Kiel/Hamburg, 16 May 2012:
Right now scientists from around the world are boycotting the Elsevier publishing house. The dominant magazine publisher stands accused of monopolizing scientific content by only making it accessible to the public for astronomical subscription prices. In contrast to this, the Open Access idea holds that all publicly financed research findings should be made accessible for free. In early May, the ZBW held a survey regarding the current Elsevier boycott and the subject of Open Access which found that the established system of expensive subscription magazines is indeed unpopular, but is largely upheld because of a shortage of alternatives.
By now the boycott appeal against Elsevier has been signed by more than 11,500 scientists worldwide. Natural scientists are the main supporters of the operation. The ZBW – German National Library for Economics – Leibniz Information Centre for Economics has asked scientists from all over Germany as to their position towards the Elsevier boycott (for more information visit: www.thecostofknowledge.com) and their opinion towards the Open Access movement.
All in all, 813 economists participated in the survey. 8 per cent of those questioned signed the Elsevier boycott. 39 per cent of the scientists deliberately decided against participating in the protest. A further 8 per cent were neither informed nor interested. The lion’s share of those questioned, 46 per cent, had not heard about the Elsevier boycott before the start of the survey on 2 May 2012, but consider to participate.
On the subject of Open Access, 73 per cent of the participants stated that they essentially support the idea but due to the lack of alternatives mainly publish their work in classical subscription magazines because of their greater reputation and better ranking.
Only 6 per cent of the participants already publish their work in Open Access journals. Another 6 per cent of scientists do not think that the Open Access idea is sustainable and will continue to publish their future work in classical subscription journals. Nearly 16 per cent do at least sympathize with the Open Access movement and are interested in alternative publication models.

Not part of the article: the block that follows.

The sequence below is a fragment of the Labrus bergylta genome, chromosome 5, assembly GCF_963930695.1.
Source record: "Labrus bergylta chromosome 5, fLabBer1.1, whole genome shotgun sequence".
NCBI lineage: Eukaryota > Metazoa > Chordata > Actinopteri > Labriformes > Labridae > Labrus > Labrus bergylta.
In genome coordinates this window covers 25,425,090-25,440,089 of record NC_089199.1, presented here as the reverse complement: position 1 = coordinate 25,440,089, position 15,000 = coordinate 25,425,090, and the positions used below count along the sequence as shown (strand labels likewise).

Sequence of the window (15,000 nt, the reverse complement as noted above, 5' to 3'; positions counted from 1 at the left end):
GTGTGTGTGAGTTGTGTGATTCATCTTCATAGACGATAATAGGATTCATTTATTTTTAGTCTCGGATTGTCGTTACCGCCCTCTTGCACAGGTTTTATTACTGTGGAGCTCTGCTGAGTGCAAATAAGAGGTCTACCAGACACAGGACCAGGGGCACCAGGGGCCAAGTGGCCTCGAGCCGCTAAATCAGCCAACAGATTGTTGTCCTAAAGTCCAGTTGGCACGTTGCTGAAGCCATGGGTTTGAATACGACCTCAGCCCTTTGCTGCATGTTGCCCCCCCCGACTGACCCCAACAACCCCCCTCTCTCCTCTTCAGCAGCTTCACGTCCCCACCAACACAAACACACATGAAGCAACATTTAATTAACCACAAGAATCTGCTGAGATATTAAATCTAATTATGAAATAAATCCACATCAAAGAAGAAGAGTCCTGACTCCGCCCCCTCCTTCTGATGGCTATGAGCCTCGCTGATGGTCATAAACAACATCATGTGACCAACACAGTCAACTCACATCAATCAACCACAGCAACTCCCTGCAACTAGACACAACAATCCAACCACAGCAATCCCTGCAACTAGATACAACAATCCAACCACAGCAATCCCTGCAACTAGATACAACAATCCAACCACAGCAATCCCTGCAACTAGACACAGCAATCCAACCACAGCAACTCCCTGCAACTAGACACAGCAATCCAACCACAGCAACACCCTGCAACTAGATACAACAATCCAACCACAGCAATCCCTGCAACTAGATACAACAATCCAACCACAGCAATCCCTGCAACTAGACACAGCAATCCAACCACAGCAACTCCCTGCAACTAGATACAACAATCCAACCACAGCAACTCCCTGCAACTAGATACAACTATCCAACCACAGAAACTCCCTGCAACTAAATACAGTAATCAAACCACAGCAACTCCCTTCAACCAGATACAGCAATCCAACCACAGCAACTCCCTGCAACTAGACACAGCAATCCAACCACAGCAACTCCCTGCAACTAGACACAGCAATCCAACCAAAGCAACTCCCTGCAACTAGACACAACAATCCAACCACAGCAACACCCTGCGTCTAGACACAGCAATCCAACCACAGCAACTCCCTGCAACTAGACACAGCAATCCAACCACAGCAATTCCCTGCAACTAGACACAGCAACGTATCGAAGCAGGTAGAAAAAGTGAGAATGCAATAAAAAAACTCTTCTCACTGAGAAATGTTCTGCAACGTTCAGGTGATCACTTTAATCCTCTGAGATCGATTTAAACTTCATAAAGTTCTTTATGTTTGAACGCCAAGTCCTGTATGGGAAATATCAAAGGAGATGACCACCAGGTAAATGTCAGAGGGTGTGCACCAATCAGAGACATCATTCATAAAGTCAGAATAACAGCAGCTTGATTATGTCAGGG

46 per cent of the scientists participating in the survey work in institutes for economics, another 39 per cent in institutes for business studies and 15 per cent in other fields of economical expertise. The interviewees were either professors (34 per cent) or academic staff (63 per cent).
Young researchers indicated that they are reluctant to join the boycott for fear of the negative impact on their further career. One of the participants stated: “Boycott is only an option for tenured professors. A young scholar would criminally endanger his personal future if he did not publish in the magazines of Elsevier, some of which enjoy a very high reputation.”
About the ZBW – Leibniz Information Centre for Economics:
The ZBW – Leibniz Information Centre for Economics is the world’s largest information centre for economic literature, online as well as offline. Today the institution holds more than 4 million volumes and subscribes to 32,000 periodicals and journals. In addition, the ZBW provides the fastest-growing collection of Open Access documents on the internet: EconStor, the digital publication server, currently gives free access to more than 37,000 articles and working papers. EconBiz, the search engine for international economic information, allows students and researchers to search among nine million datasets. The ZBW edits two journals in economic policy, Wirtschaftsdienst and Intereconomics, and in cooperation with the Kiel Institute for the World Economy produces the Peer Review Journal Economics based on the principle of Open Access. The ZBW is a member of the Leibniz Association and has been a foundation under public law since 2007.